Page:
Lyric Studio Hammersmith, London W6
Opened 10 November, 1999

On its Edinburgh Fringe outing at the Traverse in August, the Told By An Idiot company's Happy Birthday, Mister Deka D was generally characterised as slight but enjoyable, with an uncomfortable emphasis on "slight". As it reaches the end of its tour at the Lyric Studio Hammersmith, I have to report my complete agreement with the opinions of those who have gone before.

Lasting barely forty minutes on the night I saw it, this three-hander is set in a dilapidated former pub, now inhabited only by the ex-barmaid Lika and Mister Deka D himself (Richard Clews), who apparently wandered in one day and has simply stayed, celebrating his birthday with drunken immobility every day since, just sitting rigid with a contented if gnomic grin on his face. Into this setting comes Trisk (Paul Hunter), Lika's erstwhile lover; the two conduct an absurd conversation, answering each other's questions before they are asked, being drowned out by the noise of heavy machinery and at one point recounting an exotic creation myth; then Trisk leaves. C'est tout.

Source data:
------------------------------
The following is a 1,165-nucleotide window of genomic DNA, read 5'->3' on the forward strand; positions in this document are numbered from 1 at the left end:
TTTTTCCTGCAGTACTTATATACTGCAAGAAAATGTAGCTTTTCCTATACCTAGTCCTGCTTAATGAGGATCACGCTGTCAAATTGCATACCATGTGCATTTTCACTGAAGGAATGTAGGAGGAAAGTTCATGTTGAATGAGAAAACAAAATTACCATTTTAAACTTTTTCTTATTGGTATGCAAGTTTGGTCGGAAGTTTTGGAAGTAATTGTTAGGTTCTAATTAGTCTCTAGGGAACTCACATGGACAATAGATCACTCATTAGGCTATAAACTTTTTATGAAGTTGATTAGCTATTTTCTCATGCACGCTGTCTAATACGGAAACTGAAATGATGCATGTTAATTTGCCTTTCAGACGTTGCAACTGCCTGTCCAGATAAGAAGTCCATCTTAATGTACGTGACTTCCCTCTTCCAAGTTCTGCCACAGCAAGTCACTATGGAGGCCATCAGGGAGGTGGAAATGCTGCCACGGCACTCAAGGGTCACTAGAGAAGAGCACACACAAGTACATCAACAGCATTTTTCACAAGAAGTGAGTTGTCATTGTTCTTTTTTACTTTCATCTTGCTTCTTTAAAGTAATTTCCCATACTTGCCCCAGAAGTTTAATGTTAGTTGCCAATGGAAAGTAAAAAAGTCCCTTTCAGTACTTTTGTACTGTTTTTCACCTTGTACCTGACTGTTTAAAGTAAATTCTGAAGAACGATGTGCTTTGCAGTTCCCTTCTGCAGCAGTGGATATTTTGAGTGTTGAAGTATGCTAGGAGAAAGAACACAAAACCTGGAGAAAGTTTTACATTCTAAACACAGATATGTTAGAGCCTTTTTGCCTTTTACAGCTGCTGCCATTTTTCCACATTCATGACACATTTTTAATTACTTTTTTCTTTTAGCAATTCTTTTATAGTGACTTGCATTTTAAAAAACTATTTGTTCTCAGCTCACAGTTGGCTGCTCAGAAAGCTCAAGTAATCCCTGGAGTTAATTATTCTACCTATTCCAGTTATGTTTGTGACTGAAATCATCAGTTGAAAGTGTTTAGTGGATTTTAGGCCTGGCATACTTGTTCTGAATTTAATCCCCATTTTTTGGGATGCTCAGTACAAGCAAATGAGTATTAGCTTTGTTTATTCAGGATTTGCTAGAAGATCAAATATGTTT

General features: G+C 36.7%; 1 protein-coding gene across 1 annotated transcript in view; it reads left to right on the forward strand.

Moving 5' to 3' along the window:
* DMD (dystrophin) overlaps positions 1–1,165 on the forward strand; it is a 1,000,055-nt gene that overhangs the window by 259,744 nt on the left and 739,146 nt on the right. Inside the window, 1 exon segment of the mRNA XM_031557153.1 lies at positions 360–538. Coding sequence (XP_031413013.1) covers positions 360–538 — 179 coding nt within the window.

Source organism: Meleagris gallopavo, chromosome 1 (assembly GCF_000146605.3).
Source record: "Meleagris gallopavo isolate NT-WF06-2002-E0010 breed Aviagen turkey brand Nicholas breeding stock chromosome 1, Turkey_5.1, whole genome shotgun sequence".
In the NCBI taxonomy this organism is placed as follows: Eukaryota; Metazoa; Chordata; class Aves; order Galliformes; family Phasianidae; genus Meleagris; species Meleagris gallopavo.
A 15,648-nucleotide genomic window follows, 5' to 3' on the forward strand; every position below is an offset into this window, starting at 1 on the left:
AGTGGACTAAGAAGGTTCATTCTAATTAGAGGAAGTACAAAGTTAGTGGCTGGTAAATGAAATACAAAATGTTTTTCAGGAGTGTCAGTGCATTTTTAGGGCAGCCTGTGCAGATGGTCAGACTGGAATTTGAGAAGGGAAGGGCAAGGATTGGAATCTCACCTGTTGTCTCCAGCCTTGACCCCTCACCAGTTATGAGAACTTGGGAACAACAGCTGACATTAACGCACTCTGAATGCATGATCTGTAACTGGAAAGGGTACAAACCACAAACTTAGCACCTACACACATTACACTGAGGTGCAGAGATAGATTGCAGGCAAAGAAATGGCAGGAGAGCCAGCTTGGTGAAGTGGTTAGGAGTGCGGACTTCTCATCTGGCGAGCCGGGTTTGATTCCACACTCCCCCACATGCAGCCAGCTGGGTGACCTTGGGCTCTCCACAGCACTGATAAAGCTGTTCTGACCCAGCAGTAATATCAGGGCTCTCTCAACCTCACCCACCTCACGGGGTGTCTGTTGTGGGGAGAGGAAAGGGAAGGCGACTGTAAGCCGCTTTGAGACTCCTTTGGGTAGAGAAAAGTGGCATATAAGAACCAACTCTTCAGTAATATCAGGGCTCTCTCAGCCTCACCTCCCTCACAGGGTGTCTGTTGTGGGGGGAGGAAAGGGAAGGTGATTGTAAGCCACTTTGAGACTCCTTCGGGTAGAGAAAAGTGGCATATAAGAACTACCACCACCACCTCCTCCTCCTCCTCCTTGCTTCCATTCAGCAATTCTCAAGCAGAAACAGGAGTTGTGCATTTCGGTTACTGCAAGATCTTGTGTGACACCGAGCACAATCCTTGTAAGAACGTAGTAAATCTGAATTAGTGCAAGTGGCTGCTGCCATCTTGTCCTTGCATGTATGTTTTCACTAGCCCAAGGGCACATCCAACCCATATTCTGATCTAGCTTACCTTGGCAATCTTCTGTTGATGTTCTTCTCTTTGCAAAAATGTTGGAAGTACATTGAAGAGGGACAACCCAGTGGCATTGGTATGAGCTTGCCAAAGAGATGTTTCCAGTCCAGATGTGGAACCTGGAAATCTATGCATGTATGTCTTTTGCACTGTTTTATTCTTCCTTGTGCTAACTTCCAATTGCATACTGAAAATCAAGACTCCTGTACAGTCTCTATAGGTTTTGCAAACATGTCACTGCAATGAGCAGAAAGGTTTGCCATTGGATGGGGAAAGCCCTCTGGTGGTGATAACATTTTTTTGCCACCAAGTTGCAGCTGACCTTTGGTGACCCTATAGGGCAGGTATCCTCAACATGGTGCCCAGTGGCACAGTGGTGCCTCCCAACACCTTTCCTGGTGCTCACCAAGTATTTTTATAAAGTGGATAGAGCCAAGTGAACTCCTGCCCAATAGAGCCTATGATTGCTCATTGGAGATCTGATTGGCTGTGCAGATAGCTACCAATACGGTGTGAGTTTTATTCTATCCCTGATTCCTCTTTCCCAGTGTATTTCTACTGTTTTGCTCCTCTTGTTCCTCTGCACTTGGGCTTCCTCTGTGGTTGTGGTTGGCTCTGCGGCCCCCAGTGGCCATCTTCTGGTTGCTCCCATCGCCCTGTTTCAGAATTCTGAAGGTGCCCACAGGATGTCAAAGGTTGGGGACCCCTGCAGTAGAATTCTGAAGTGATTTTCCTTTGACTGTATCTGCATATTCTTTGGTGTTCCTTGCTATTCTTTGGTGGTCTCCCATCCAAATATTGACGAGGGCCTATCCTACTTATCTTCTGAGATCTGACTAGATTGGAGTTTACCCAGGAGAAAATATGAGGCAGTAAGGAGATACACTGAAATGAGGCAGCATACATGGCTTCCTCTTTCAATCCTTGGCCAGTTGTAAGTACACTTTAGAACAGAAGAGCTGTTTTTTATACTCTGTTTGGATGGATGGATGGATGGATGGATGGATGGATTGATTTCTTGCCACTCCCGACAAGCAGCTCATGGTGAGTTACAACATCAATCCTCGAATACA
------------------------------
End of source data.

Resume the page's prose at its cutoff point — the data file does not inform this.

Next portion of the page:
Knowing Hunter, Carmichael, director John Wright and writer Biyi Bandele of old, I could not help but expect... well, more. All concerned are skilled and intelligent practitioners, to say the very least; and, in all honesty, there is nothing actually wrong with this show. Naomi Wilkinson's out-of-kilter design eloquently establishes the location as some kind of cousin to banal reality, but no closer relation; Bandele's writing is tight and economical, and the company's central nexus of Wright, Carmichael and Hunter mesh as consummately as ever. It's just that there seems so little to it. Laconic mundanity is alien to Bandele's writing style, which is naturally more exuberant; one can almost hear in the creation tale a sigh of relief that he can stop holding his authorial breath in for a couple of minutes. The company's "tragic clowning" strengths are here transmuted into a minor key of British absurdity, almost early-Pinterian but without any element of menace. It feels not defective but deficient, as if (although clearly not the case) it were merely something to keep the company occupied until their next "proper" project. Or, to lapse into one of the food metaphors which reviewers should use only in extremis, it is like a brief, crunchy snack: two bites, and it is gone; two minutes, and it is forgotten. This fact is much more disappointing than any aspect of the production itself.

Written for the Financial Times.

Copyright © Ian Shuttleworth; all rights reserved.

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